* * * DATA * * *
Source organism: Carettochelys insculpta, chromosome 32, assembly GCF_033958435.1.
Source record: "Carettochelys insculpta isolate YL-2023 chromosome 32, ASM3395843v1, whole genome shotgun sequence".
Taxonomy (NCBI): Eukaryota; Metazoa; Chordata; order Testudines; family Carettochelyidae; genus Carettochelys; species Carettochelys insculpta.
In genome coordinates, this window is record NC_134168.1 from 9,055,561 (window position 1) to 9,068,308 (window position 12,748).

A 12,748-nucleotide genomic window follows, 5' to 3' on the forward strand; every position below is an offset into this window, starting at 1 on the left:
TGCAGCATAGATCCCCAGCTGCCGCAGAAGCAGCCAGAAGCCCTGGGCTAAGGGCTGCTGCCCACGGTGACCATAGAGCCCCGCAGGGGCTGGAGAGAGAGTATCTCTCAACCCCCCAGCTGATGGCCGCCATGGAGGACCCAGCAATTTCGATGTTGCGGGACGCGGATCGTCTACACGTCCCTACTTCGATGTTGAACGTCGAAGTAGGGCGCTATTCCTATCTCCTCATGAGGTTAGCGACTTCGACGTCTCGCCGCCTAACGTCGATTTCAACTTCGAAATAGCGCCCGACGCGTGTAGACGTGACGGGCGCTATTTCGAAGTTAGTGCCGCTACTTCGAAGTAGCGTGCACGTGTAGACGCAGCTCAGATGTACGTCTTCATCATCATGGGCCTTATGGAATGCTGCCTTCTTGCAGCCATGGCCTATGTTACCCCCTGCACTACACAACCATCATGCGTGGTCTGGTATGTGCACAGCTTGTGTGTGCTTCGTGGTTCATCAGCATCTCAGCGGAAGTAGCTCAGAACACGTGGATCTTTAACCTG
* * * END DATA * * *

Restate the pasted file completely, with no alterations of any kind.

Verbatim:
Source organism: Carettochelys insculpta, chromosome 32, assembly GCF_033958435.1.
Source record: "Carettochelys insculpta isolate YL-2023 chromosome 32, ASM3395843v1, whole genome shotgun sequence".
Taxonomy (NCBI): Eukaryota; Metazoa; Chordata; order Testudines; family Carettochelyidae; genus Carettochelys; species Carettochelys insculpta.
In genome coordinates, this window is record NC_134168.1 from 9,055,561 (window position 1) to 9,068,308 (window position 12,748).

A 12,748-nucleotide genomic window follows, 5' to 3' on the forward strand; every position below is an offset into this window, starting at 1 on the left:
TGCAGCATAGATCCCCAGCTGCCGCAGAAGCAGCCAGAAGCCCTGGGCTAAGGGCTGCTGCCCACGGTGACCATAGAGCCCCGCAGGGGCTGGAGAGAGAGTATCTCTCAACCCCCCAGCTGATGGCCGCCATGGAGGACCCAGCAATTTCGATGTTGCGGGACGCGGATCGTCTACACGTCCCTACTTCGATGTTGAACGTCGAAGTAGGGCGCTATTCCTATCTCCTCATGAGGTTAGCGACTTCGACGTCTCGCCGCCTAACGTCGATTTCAACTTCGAAATAGCGCCCGACGCGTGTAGACGTGACGGGCGCTATTTCGAAGTTAGTGCCGCTACTTCGAAGTAGCGTGCACGTGTAGACGCAGCTCAGATGTACGTCTTCATCATCATGGGCCTTATGGAATGCTGCCTTCTTGCAGCCATGGCCTATGTTACCCCCTGCACTACACAACCATCATGCGTGGTCTGGTATGTGCACAGCTTGTGTGTGCTTCGTGGTTCATCAGCATCTCAGCGGAAGTAGCTCAGAACACGTGGATCTTTAACCTG